A Father's Small Hope
Credit: Photograph by Susan Meiselas / Magnum
I had always assumed that when i connected with Luke on a sport we both enjoyed, it would be on my turf – a game at which I had some middling skill. But as I drive us out to the beach on Pacific Boulevard the following Friday, it occurs to me that just the reverse has happened and I've been dragged, bumbling and stumbling, into his world.

On a surfboard Luke is instantly in his glory, whereas I'm even money for a cracked femur. Perhaps that accounts for my high anxiety as I pull up at the gate. It's one thing to eat it with no one watching, quite another with your boy there. I can only hope he finds my falls funny and doesn't mistake them for seizures.

First Zuckerman, then one of his young assistants, meets us at the beach. The conditions are ripe for our first joint day: small waves, high clouds, and a light puff of breeze that tacks in gently from the south.Today, by God, the Solotaroffs will shred! But Luke throws a fit when he sees the suit, and it takes three of us to get him zipped up tight. It seems grossly unfair to freak him out before he sets foot in the water, but the world is unfair and Elmo can't fix that; at some point, Luke has to leave his room.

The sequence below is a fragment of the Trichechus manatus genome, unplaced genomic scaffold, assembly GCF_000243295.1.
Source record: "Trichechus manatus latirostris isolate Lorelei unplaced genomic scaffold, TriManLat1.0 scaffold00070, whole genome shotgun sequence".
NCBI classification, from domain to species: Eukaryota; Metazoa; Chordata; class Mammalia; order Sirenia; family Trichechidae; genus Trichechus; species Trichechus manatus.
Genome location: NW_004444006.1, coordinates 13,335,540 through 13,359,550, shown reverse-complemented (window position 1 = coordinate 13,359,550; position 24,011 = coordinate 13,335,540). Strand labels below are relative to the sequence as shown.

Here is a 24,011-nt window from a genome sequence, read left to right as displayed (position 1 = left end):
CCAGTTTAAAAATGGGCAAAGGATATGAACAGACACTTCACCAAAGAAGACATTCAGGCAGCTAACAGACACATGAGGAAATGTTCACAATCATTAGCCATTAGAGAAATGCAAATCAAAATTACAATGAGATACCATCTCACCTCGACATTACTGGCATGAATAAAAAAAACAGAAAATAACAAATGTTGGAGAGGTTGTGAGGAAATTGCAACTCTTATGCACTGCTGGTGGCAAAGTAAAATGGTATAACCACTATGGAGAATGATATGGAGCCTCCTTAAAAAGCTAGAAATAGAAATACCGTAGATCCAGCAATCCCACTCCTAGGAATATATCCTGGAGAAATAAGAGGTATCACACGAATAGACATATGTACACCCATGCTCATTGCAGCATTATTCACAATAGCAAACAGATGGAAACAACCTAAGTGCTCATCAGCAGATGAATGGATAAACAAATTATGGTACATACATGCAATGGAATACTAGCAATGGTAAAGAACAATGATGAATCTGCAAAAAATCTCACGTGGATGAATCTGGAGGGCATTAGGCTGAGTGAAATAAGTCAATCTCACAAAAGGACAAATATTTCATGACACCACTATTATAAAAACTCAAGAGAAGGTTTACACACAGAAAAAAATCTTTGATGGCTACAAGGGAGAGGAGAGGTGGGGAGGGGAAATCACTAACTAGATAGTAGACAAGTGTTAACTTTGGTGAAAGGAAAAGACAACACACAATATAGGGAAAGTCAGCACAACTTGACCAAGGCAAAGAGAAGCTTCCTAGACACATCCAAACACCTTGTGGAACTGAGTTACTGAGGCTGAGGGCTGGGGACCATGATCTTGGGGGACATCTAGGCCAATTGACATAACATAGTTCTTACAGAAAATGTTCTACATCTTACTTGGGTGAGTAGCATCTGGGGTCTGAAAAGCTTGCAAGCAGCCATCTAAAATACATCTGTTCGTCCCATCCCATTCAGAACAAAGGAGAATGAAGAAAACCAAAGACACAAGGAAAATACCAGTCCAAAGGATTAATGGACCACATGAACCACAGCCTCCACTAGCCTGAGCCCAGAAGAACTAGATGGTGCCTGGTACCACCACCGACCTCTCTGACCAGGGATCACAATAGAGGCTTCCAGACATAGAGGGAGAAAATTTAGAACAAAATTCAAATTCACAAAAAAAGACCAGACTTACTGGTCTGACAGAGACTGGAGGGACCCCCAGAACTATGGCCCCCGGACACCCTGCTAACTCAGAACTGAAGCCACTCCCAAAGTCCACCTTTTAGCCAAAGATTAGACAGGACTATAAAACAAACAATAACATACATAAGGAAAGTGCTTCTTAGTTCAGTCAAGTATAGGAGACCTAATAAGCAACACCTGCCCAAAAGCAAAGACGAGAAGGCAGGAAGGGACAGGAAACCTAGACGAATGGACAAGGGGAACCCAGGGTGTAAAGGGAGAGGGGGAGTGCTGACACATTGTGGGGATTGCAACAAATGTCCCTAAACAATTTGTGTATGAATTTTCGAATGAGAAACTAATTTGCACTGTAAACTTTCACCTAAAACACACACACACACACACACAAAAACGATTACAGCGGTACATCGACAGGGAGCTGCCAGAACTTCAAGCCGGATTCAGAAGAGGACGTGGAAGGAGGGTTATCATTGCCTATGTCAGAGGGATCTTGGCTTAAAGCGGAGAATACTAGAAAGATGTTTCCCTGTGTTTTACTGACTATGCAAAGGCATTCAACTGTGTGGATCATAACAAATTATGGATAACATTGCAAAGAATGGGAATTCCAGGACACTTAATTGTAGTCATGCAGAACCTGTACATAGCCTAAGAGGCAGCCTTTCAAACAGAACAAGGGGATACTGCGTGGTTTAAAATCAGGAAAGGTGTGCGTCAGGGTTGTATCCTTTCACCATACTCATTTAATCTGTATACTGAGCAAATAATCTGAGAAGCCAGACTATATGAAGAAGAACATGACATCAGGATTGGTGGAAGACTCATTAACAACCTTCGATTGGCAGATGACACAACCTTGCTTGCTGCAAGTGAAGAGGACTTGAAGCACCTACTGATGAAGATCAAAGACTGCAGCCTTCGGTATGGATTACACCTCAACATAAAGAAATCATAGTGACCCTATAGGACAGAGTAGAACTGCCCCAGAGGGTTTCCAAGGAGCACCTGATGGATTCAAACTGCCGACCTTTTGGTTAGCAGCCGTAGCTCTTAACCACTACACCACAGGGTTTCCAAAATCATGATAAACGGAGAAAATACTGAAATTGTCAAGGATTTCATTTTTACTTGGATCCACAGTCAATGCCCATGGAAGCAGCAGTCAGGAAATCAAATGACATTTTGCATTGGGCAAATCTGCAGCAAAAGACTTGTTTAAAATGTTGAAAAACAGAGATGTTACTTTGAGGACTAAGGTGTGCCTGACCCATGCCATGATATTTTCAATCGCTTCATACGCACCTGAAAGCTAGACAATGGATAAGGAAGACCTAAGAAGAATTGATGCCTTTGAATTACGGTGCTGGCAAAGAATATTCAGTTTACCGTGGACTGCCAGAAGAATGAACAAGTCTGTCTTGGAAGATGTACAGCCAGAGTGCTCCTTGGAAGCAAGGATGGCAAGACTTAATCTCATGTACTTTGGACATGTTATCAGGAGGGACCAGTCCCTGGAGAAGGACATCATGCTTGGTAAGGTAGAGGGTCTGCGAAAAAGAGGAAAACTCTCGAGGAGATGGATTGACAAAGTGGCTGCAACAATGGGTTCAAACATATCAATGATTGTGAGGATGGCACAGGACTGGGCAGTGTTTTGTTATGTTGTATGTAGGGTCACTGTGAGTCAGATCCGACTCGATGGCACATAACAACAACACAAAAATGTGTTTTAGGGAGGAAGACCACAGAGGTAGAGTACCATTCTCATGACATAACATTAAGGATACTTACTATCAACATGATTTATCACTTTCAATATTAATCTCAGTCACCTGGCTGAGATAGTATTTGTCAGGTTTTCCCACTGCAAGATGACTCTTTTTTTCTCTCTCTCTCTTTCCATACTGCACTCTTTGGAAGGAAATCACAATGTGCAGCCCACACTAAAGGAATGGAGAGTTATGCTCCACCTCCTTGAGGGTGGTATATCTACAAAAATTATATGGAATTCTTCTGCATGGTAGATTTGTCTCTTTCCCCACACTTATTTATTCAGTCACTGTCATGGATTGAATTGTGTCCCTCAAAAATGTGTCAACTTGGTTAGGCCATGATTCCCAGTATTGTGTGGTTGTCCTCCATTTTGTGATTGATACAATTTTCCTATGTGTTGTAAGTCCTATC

We catch a number of waves, miss a number more, and spend a lot of time in each other's way. At one point I fall, pop my head through the sea foam and see Luke and Zuckerman knifing straight for me. I escape beheading and even get vertical twice, while my son, for all his pique at being shrink-wrapped in rubber, stays in the water for an hour. By the end he and Elliot are a well-oiled unit, going out and coming back in high rotation, wearing loopy grins as they get up.

On the drive home to Brooklyn, Luke is silent, staring out the window in blank exhaustion. So too through dinner of Chinese takeout, a meal he usually gobbles two-fisted. But in the bathtub he rallies, "reading" Chicka Chicka Boom Boom, a book he's known by memory since babyhood.

I towel my child dry, that great, painstaking pleasure, pausing to drink his little-boy scent and kiss the down on his neck. He wheels and surprises me with a hug, an act he confirms by yelling, "Hug!" I hold him so tight it makes my own head reel. Soundlessly we turn an arabesque, a father and young son dancing stag. Carrying him off to bed then, a thought occurs, and I lower him in my arms till he's horizontal. "Lukey's surfing," I sing as we sluice the room. "My brave little boy is surfing."

He puts his arms out to skim the waves and says, "Whee, whee, whee," all the way in.